Collection of Information
This rule calls for no new collection of information under the Paperwork Reduction Act of 1995 (44 U.S.C. 3501-3520).
A rule has implications for federalism under Executive Order 13132, Federalism, if it has a substantial direct effect on State or local governments and would either preempt State law or impose a substantial direct cost of compliance on them. We have analyzed this rule under that Order and have determined that it does not have implications for federalism.
Unfunded Mandates Reform Act
The Unfunded Mandates Reform Act of 1995 (2 U.S.C. 1531-1538) requires Federal agencies to assess the effects of their discretionary regulatory actions. In particular, the Act addresses actions that may result in the expenditure by a State, local, or tribal government, in the aggregate, or by the private sector of $100,000,000 or more in any one year. Though this rule will not result in such an expenditure, we do discuss the effects of this rule elsewhere in this preamble. Start Printed Page 26229
Taking of Private Property
This rule will not effect a taking of private property or otherwise have taking implications under Executive Order 12630, Governmental Actions and Interference with Constitutionally Protected Property Rights.
Civil Justice Reform
This rule meets applicable standards in sections 3(a) and 3(b)(2) of Executive Order 12988, Civil Justice Reform, to minimize litigation, eliminate ambiguity, and reduce burden.
Protection of Children
We have analyzed this rule under Executive Order 13045, Protection of Children from Environmental Health Risks and Safety Risks. This rule is not an economically significant rule and will not create an environmental risk to health or risk to safety that may disproportionately affect children.
Indian Tribal Governments
This rule does not have tribal implications under Executive Order 13175, Consultation and Coordination with Indian Tribal Governments, because it does not have a substantial and direct effect on one or more Indian tribes, on the relationship between the Federal Governments and Indian tribes, or on the distribution of power and responsibilities between the Federal Government and Indian tribes.
We have analyzed this rule under Executive Order 13211, Actions Concerning Regulations That Significantly Affect Energy Supply, Distribution, or Use. We have determined that it is not a “significant energy action” under that order because it is not a “significant regulatory action” under Executive Order 12866 and is not likely to have a significant adverse effect on the supply, distribution, or use of energy. The Administrator of the Office of Information and Regulatory Affairs has not designated it as a significant energy action. Therefore, it does not require a Statement of Energy Effects under Executive Order 13211.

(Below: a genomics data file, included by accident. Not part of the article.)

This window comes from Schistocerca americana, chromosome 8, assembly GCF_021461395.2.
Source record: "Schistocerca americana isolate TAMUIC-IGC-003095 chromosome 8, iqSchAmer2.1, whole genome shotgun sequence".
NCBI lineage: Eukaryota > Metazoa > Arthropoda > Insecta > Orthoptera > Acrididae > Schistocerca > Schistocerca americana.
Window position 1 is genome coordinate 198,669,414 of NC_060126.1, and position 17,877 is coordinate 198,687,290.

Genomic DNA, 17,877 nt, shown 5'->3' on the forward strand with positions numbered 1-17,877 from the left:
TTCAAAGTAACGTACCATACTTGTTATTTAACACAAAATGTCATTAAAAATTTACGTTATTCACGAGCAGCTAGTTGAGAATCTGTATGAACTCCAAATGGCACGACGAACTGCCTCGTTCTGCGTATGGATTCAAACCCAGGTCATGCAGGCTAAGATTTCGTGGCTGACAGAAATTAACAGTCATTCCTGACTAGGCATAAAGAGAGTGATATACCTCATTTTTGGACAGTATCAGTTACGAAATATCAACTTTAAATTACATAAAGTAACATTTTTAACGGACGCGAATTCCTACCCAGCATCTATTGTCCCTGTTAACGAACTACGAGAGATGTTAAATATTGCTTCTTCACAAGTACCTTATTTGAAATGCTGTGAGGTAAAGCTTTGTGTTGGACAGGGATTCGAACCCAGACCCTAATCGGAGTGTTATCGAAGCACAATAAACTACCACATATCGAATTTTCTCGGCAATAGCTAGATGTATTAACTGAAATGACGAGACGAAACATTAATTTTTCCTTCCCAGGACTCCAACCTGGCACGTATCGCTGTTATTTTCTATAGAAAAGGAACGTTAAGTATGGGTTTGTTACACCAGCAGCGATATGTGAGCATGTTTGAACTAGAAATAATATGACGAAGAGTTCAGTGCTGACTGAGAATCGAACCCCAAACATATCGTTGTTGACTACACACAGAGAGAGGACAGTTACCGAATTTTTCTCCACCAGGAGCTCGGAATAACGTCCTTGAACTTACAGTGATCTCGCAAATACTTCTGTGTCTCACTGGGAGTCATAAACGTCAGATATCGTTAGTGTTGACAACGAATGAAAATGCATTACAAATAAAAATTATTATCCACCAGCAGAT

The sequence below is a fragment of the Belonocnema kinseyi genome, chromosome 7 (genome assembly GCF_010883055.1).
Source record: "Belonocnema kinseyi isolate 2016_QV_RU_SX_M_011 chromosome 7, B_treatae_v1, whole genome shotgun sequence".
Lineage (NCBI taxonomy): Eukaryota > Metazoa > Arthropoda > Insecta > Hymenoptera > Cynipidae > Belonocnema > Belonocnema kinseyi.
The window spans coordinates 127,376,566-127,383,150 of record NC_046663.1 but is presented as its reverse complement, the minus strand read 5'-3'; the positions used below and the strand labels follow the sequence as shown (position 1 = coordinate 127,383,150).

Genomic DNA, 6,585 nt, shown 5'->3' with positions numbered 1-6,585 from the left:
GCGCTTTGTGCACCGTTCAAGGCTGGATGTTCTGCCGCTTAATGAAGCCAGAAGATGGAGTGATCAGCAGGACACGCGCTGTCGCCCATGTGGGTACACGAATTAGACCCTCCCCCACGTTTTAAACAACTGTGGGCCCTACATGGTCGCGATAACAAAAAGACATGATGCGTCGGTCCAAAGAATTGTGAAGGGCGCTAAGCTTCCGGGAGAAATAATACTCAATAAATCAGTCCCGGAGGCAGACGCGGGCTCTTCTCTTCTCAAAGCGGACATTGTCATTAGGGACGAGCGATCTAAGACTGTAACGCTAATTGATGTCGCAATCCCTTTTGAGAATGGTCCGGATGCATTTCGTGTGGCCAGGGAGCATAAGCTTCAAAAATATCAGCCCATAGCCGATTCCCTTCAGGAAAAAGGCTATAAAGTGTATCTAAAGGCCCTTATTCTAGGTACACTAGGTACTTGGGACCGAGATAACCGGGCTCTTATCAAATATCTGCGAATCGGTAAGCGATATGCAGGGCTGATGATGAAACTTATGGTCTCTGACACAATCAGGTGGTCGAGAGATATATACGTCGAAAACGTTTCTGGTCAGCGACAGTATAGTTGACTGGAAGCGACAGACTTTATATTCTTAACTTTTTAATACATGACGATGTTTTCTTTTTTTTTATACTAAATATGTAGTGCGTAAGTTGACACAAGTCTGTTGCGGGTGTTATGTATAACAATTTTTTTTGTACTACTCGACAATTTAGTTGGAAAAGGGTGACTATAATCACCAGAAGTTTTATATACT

The National Technology Transfer and Advancement Act (NTTAA) (15 U.S.C. 272 note) directs agencies to use voluntary consensus standards in their regulatory activities unless the agency provides Congress, through the Office of Management and Budget, with an explanation of why using these standards would be inconsistent with applicable law or otherwise impractical. Voluntary consensus standards are technical standards (e.g., specifications of materials, performance, design, or operation; test methods; sampling procedures; and related management systems practices) that are developed or adopted by voluntary consensus standards bodies.
This rule does not use technical standards. Therefore, we did not consider the use of voluntary consensus standards.
We have analyzed this rule under Commandant Instruction M16475.1D, which guides the Coast Guard in complying with the National Environmental Policy Act of 1969 (NEPA) (42 U.S.C. 4321-4370f), and have concluded that there are no factors in this case that would limit the use of a categorical exclusion under section 2.B.2 of the Instruction. Therefore, this rule is categorically excluded, under figure 2-1, paragraph (34)(h), of the Instruction, from further environmental documentation. Special local regulations issued in conjunction with a regatta or marine parade permit are specifically excluded from further analysis and documentation under those sections. Under figure 2-1, paragraph (34)(h), of the Instruction, an “Environmental Analysis Check List” and a “Categorical Exclusion Determination” are not required for this rule.Start List of Subjects
List of Subjects in 33 CFR Part 100End List of Subjects Start Amendment Part
For the reasons discussed in the preamble, the Coast Guard amendsEnd Amendment Part Start Part
PART 100—SAFETY OF LIFE ON NAVIGABLE WATERSEnd Part Start Amendment Part
1. The authority citation for part 100 continues to read as follows:End Amendment Part Start Amendment Part
2. In § 100.533, revise paragraph (d) to read as follows:End Amendment Part
(d) Enforcement period. (1) This section will be enforced annually on the third Saturday in June. A notice of enforcement of this section will be published annually in the Federal Register and disseminated through the Fifth Coast Guard District Local Notice to Mariners announcing the specific event dates and times. Notice will also be made via marine Safety Radio Broadcast on VHF-FM marine band radio channel 22 (157.1 MHz).
(2) For 2006, this section will be enforced from 6:30 a.m. to 1:30 p.m. on June 17, 2006.
Dated: April 14, 2006.
Larry L. Hereth,
Rear Admiral, U.S. Coast Guard, Commander, Fifth Coast Guard District.
[FR Doc. 06-4190 Filed 5-3-06; 8:45 am]
BILLING CODE 4910-15-P